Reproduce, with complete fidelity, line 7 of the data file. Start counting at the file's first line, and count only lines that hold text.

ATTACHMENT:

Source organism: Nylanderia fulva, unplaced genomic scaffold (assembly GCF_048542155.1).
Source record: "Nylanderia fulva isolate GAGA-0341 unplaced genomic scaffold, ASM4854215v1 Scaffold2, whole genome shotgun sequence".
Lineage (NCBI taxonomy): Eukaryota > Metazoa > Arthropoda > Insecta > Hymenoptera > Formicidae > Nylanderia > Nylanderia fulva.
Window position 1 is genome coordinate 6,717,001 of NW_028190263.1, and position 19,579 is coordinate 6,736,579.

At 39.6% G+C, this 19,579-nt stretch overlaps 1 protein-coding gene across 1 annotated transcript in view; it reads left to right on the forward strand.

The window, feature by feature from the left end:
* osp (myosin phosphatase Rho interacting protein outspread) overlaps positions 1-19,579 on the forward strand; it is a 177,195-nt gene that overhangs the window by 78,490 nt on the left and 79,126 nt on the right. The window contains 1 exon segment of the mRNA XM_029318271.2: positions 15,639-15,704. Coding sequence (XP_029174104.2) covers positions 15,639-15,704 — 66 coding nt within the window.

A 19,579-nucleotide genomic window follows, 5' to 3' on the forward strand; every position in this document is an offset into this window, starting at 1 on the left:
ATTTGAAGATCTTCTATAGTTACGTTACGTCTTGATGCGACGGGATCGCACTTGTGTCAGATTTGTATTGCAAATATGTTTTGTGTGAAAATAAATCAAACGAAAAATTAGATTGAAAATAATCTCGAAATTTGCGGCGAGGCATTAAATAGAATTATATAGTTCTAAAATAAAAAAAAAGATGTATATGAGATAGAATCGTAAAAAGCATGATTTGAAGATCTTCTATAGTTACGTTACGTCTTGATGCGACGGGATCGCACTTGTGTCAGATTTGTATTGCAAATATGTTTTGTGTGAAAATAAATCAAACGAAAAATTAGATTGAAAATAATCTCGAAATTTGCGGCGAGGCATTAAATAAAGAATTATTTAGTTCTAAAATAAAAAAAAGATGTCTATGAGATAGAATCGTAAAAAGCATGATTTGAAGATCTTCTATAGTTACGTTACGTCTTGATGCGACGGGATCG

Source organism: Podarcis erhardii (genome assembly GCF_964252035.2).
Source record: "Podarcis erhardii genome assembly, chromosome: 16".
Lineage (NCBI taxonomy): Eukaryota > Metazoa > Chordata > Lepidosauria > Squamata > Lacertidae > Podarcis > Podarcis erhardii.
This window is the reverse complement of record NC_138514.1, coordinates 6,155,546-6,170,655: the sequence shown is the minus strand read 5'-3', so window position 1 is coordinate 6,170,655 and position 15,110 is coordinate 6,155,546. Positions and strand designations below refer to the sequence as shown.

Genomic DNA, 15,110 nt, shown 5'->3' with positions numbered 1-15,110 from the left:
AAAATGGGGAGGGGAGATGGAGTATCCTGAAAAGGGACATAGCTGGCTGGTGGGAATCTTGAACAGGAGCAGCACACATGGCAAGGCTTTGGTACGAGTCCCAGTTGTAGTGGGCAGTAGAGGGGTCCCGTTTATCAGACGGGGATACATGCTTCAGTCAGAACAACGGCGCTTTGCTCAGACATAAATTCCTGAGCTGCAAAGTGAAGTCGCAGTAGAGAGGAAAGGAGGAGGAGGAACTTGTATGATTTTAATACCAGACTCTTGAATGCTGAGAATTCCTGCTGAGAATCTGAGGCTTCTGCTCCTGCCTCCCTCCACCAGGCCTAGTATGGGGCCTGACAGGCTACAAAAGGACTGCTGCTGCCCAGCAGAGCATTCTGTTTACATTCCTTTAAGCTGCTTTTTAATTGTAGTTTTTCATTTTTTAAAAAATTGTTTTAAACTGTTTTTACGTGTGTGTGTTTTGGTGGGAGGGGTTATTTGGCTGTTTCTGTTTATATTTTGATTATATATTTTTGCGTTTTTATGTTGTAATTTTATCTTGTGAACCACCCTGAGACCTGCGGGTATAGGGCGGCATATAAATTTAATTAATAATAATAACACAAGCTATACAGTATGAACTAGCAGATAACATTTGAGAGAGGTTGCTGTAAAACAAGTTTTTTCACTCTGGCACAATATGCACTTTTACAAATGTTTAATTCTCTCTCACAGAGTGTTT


* osp (myosin phosphatase Rho interacting protein outspread) overlaps positions 1-19,579 on the forward strand; it is a 177,195-nt gene that overhangs the window by 78,490 nt on the left and 79,126 nt on the right. The window contains 1 exon segment of the mRNA XM_029318271.2: positions 15,639-15,704. Coding sequence (XP_029174104.2) covers positions 15,639-15,704 — 66 coding nt within the window.